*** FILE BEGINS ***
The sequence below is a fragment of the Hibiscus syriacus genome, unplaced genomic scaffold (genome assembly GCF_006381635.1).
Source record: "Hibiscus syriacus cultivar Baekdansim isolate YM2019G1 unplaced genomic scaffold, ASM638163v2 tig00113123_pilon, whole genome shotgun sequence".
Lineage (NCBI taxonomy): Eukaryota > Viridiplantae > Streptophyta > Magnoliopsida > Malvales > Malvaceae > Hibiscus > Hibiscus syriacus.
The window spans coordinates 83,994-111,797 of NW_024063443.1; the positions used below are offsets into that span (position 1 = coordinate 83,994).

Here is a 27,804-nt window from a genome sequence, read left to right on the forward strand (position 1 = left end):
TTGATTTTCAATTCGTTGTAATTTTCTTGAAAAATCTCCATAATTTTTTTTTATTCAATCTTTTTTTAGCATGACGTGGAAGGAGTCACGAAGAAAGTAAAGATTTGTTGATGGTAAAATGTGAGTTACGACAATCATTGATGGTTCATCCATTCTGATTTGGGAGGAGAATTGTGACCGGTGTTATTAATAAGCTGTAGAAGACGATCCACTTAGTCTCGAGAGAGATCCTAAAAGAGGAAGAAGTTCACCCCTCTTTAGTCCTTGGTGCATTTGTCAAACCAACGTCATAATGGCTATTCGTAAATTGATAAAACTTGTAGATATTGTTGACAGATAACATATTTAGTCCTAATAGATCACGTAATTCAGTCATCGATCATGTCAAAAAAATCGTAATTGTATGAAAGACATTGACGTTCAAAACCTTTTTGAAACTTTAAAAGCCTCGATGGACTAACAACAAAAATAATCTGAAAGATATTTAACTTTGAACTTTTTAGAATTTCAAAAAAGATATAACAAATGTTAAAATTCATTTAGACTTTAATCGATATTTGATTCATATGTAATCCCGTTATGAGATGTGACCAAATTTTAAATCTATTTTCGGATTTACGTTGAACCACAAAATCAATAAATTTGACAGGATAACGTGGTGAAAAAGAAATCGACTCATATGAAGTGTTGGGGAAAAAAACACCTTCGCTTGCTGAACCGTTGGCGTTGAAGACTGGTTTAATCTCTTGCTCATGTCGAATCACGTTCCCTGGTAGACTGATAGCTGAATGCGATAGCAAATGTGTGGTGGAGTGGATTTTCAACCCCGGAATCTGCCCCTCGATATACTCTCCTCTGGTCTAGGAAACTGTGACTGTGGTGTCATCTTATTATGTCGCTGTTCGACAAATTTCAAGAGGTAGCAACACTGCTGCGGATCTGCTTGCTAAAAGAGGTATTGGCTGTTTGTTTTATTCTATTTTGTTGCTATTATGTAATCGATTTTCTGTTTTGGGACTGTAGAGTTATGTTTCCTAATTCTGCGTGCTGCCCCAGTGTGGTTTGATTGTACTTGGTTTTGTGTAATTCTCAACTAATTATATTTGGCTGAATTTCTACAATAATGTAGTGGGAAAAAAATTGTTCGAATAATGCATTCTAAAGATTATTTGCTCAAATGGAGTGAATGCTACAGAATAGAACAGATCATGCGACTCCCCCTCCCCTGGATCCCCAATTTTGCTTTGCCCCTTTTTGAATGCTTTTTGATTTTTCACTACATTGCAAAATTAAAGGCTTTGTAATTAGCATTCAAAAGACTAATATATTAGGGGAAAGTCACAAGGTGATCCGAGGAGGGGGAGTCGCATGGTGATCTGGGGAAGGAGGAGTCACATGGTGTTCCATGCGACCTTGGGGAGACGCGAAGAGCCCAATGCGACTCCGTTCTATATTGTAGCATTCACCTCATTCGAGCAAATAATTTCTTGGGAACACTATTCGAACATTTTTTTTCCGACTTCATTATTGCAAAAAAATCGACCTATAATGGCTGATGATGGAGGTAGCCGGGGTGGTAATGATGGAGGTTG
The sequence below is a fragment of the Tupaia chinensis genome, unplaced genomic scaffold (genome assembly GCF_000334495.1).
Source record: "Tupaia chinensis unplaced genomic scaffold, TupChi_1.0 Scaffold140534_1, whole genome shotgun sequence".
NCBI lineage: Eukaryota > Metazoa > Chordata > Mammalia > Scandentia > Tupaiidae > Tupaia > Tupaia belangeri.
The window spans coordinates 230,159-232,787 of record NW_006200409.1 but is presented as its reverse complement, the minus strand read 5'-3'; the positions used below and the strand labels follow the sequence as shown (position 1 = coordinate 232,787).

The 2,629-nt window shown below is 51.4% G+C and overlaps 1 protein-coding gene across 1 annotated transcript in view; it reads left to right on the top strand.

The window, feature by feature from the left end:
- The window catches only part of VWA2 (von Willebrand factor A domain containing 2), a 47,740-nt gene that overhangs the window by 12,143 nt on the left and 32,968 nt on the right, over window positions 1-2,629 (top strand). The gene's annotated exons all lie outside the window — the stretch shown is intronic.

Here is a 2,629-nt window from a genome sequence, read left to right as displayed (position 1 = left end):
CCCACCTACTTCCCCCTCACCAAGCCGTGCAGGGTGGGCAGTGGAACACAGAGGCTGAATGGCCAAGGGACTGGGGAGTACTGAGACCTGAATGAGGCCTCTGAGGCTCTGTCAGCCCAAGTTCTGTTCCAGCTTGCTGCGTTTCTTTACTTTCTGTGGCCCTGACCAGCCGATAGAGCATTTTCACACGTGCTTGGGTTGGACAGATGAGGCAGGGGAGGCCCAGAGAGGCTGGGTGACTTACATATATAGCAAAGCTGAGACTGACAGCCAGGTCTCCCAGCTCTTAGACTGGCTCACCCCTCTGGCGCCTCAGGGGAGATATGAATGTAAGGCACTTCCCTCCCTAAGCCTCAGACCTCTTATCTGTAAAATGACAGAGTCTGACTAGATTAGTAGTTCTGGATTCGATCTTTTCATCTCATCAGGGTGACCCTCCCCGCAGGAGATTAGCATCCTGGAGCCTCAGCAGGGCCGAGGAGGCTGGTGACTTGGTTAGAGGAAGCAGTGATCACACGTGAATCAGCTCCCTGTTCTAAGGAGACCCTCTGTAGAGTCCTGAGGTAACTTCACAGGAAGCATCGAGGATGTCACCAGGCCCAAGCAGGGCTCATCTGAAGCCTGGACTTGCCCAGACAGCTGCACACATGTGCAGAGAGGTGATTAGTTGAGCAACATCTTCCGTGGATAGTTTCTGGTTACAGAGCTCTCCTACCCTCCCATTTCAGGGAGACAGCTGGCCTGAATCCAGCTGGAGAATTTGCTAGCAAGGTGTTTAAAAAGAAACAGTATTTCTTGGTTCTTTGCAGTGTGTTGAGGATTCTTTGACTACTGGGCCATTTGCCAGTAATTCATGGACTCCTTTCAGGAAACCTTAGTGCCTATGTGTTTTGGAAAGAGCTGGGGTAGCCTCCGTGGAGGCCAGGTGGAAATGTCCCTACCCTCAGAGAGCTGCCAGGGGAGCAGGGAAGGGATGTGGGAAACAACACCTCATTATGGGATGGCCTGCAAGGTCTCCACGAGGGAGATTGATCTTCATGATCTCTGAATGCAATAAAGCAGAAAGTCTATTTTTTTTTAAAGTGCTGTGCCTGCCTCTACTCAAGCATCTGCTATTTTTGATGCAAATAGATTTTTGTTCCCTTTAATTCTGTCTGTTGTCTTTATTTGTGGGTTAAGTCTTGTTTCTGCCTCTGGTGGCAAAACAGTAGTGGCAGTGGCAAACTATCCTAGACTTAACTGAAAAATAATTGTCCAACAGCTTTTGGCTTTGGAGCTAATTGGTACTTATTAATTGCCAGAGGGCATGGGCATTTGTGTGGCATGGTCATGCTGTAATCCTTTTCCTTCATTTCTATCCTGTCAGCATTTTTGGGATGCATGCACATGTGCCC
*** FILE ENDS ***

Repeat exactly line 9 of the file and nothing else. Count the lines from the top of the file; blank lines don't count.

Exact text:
NCBI lineage: Eukaryota > Metazoa > Chordata > Mammalia > Scandentia > Tupaiidae > Tupaia > Tupaia belangeri.